Jump to content
CrazyBoards.org

ECT's Final Days?


Recommended Posts

PsychCentral

That’s right, a device that can send electricity directly into your brain is being considered to be placed in the same medical device category as a syringe. And guess who doesn’t mind that reclassification? Why, the American Psychiatric Association, of course — they are right on board with this re-classification (PDF).

Currently ECT devices are classified as Class III devices — high risk. Yet they have never undergone the very basic safety and efficacy the FDA requires for all Class III medical devices and medications. Why not?

We’re told the devices were “grandfathered” into the Class III category because they’ve been around so long. That seems like an odd way to run an agency that’s supposed to be looking out for the public’s safety when it comes to medicine and medical devices.

Link to comment
Share on other sites

A lot of meds got grandfathered in without double blind studies, because their efficacy has been already demonstrate over the long term. Aspirin, for example.

Anna, I think it has lost a great deal of stigma, and p-docs are able to calibrate "doses" in a way that is much less dangerous. My dad always used ECT on at least a few patients, but the closer to retirement he got, the more often he used it.

Psych central has a complete and total anti-ECT bias. I could not find an article that was even neutral, all the titles were scaremongering or snarky (towards drs. who disagree). And I disagree that ECT have not been studied for safety: There has been a concerted effort over the years by the medical community to improve and lower the toxicity of ECT, based on medical observations and procedures that they developed before there was an FDA.

The ECT of Sylvia Plath was totally different experience than that of the people I know closer to my age (this is their claim, I can't speak to it myself). "One Flew Over the Cuckoo's Nest" made ECT seem as dreadful as possible. Yet ECT is a lot safer than it used to be, and even in the 70s, when it was still pretty heavy-handed, people reported it worked. Dick Cavett claims he would be dead without it.

I really don't see how this is that different than a vagus nerve stimulator for depression. It sends electrical jolts strong enough that people feel their bodies vibrate a bit. It is a newish, FDA approved Class III device. And in the case of the VNS, people have it implanted inside their bodies to give electric shocks, which is a little more intrusive than electrodes.

Link to comment
Share on other sites

I'm going to agree with crtclms here. I'm currently undergoing ECT, and while it hasn't seemed to help my depression (yet?), I can say my experience is nothing like the scaremongering you see in pop culture. I've been treated very kindly and compassionately. The hospital where I'm having it done assigns a nurse to stay with you from the time you go to sleep until you're able to get up out of bed and go to the recovery lounge. That was, there's someone with you to reorient you when you wake up from the anesthesia. You have to wait 2 hours in the recovery lounge, but they feed you (you have to be npo before anesthesia), and the recovery lounge often becomes an informal patient support group.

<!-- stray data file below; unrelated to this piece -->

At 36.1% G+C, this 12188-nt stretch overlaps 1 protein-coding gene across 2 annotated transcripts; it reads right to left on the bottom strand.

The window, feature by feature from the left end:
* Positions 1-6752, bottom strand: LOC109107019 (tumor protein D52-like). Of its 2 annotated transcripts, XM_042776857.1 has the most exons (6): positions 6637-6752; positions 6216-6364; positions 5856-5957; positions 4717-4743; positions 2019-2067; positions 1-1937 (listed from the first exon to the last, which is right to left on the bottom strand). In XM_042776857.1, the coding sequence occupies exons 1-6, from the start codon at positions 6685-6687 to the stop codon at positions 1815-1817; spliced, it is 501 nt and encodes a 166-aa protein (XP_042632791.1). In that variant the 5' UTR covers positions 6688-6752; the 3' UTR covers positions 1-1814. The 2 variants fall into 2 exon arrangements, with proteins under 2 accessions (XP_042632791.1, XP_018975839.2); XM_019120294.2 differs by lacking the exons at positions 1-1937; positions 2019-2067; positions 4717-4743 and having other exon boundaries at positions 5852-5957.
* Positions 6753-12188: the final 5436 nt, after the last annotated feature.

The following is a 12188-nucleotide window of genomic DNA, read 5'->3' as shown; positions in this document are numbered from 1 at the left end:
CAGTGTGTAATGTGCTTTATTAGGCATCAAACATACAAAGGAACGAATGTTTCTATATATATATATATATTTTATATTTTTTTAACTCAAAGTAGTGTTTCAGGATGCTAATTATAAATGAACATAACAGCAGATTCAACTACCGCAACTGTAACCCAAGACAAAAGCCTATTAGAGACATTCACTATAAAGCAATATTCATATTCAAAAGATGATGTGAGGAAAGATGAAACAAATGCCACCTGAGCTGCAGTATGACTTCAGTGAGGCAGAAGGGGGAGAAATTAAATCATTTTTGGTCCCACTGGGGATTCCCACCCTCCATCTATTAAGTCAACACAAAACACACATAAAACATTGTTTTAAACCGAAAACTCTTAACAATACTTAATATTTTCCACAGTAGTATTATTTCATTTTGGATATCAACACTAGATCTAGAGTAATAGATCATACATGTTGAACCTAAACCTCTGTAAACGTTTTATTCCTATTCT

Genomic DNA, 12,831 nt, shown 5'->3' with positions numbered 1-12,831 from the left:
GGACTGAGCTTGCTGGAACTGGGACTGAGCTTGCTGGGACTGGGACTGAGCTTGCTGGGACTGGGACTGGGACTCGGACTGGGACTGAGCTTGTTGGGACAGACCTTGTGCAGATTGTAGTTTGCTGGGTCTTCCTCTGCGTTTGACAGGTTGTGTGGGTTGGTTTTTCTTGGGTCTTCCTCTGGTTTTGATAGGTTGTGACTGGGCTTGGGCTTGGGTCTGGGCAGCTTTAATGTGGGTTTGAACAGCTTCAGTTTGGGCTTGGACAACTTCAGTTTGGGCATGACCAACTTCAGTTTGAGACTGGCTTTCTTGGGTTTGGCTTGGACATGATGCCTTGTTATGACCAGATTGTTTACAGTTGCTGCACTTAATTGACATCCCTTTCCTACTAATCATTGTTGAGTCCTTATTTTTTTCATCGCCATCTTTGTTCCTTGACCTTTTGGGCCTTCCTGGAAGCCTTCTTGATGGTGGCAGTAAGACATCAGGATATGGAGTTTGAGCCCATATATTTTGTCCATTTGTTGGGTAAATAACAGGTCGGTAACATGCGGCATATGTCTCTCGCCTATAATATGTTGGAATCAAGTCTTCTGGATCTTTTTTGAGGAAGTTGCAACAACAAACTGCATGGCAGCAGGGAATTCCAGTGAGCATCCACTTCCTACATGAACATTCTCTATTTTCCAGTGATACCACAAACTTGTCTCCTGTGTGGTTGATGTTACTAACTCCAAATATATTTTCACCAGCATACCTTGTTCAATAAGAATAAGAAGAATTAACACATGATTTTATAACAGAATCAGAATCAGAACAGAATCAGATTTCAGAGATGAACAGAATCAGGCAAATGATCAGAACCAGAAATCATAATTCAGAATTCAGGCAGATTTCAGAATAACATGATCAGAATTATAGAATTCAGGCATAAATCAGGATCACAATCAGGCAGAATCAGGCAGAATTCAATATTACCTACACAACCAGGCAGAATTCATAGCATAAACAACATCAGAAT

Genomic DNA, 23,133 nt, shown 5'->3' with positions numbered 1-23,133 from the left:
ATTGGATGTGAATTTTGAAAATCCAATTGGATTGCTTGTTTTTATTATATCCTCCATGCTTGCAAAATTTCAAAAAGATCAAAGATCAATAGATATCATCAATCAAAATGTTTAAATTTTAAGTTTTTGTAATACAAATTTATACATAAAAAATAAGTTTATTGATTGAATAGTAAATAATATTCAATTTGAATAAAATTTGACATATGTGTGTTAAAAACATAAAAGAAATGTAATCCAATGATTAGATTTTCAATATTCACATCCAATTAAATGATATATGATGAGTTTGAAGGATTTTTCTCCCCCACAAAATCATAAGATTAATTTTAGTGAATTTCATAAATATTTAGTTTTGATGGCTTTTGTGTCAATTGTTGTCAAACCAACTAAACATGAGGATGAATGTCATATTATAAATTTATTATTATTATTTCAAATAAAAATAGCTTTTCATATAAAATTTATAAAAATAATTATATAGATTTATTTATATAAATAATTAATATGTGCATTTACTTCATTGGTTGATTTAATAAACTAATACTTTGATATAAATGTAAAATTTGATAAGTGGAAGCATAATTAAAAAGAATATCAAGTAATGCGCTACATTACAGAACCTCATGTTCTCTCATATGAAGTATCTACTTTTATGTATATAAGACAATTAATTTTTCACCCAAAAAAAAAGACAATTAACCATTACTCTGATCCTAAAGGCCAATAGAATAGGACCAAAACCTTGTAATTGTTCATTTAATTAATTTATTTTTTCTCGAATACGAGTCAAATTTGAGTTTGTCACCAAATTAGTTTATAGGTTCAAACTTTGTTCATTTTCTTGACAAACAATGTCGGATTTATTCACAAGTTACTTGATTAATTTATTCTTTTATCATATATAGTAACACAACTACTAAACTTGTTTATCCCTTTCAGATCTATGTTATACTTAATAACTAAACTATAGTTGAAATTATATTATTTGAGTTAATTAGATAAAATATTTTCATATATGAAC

The ECT staff has been very responsive to my needs. I get sick from anesthesia, so they give me an anti-emetic every time before the anesthesia. When they switched me from ultra-brief pulse to brief pulse, I got a headache that wouldn't respond to OTC pain meds, so now they also give me an IV painkiller before the ECT. Any concern I've had has been promptly addressed, and I've been very pleased with all of the people I've dealt with for ECT.

Link to comment
Share on other sites

i'm confused crtlcms, that was exactly my point, that it has lost its stigma, I mean, if you read kitty dukakis's book,

(well, especially with the unilateral options) ect is a great option for many. one hosp. I worked at had a very busy and flourishing ect dept where they got some great results.

I would always want ect to be an option for me, so I'd not like to see it gone, really, although whether that acually happens or not remains up for debate....

Anna

Link to comment
Share on other sites

That piece is so horrifically skewed, I'm not sure how the writer lives with himself.

Yes, ECT sessions are very expensive, but they're not exactly handed out like Seroquel. It's a tiny market, but still a necessary one, because for some people nothing else works. The per-session price tag doesn't tell you anything about the profits the device manufacturers are making. I can assume that Dr. Grohol, the piece's writer and apparently Psych Central's CEO, knows something about economics, which doesn't leave me with very many options for explaining how he figures the ECT device manufacturers are rolling in dough.

And not being able to come up with funding to research something does not say anything about the merits of the research or the thing itself.

I think I'll stop there.

Link to comment
Share on other sites

Archived

This topic is now archived and is closed to further replies.

×
×
  • Create New...